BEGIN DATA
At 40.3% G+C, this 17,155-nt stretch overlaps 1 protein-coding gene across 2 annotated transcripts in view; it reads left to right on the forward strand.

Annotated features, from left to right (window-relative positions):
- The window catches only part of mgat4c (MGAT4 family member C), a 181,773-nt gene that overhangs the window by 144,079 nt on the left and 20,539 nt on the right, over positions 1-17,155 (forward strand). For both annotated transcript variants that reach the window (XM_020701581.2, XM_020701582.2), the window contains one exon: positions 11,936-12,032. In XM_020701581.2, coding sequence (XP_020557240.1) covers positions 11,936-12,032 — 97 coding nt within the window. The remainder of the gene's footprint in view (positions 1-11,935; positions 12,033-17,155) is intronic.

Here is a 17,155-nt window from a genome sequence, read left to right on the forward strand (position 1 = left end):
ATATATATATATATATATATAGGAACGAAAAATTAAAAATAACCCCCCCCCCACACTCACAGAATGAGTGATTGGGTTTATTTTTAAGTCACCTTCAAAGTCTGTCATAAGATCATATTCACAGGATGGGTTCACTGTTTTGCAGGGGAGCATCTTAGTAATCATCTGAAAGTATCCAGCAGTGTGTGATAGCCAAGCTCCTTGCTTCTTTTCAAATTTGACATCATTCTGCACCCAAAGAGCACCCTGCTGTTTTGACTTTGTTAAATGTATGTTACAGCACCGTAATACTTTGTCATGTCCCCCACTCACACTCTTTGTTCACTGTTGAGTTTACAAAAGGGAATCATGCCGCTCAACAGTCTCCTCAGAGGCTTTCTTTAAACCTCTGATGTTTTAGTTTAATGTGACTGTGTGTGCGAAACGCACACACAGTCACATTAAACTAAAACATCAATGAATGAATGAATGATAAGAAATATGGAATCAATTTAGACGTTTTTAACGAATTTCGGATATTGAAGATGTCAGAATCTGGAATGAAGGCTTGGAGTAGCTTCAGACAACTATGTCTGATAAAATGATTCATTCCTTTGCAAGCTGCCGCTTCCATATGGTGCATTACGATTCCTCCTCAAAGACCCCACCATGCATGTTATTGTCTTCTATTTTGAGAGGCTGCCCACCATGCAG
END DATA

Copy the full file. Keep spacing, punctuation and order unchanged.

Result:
At 40.3% G+C, this 17,155-nt stretch overlaps 1 protein-coding gene across 2 annotated transcripts in view; it reads left to right on the forward strand.

Annotated features, from left to right (window-relative positions):
- The window catches only part of mgat4c (MGAT4 family member C), a 181,773-nt gene that overhangs the window by 144,079 nt on the left and 20,539 nt on the right, over positions 1-17,155 (forward strand). For both annotated transcript variants that reach the window (XM_020701581.2, XM_020701582.2), the window contains one exon: positions 11,936-12,032. In XM_020701581.2, coding sequence (XP_020557240.1) covers positions 11,936-12,032 — 97 coding nt within the window. The remainder of the gene's footprint in view (positions 1-11,935; positions 12,033-17,155) is intronic.

Here is a 17,155-nt window from a genome sequence, read left to right on the forward strand (position 1 = left end):
ATATATATATATATATATATAGGAACGAAAAATTAAAAATAACCCCCCCCCCACACTCACAGAATGAGTGATTGGGTTTATTTTTAAGTCACCTTCAAAGTCTGTCATAAGATCATATTCACAGGATGGGTTCACTGTTTTGCAGGGGAGCATCTTAGTAATCATCTGAAAGTATCCAGCAGTGTGTGATAGCCAAGCTCCTTGCTTCTTTTCAAATTTGACATCATTCTGCACCCAAAGAGCACCCTGCTGTTTTGACTTTGTTAAATGTATGTTACAGCACCGTAATACTTTGTCATGTCCCCCACTCACACTCTTTGTTCACTGTTGAGTTTACAAAAGGGAATCATGCCGCTCAACAGTCTCCTCAGAGGCTTTCTTTAAACCTCTGATGTTTTAGTTTAATGTGACTGTGTGTGCGAAACGCACACACAGTCACATTAAACTAAAACATCAATGAATGAATGAATGATAAGAAATATGGAATCAATTTAGACGTTTTTAACGAATTTCGGATATTGAAGATGTCAGAATCTGGAATGAAGGCTTGGAGTAGCTTCAGACAACTATGTCTGATAAAATGATTCATTCCTTTGCAAGCTGCCGCTTCCATATGGTGCATTACGATTCCTCCTCAAAGACCCCACCATGCATGTTATTGTCTTCTATTTTGAGAGGCTGCCCACCATGCAG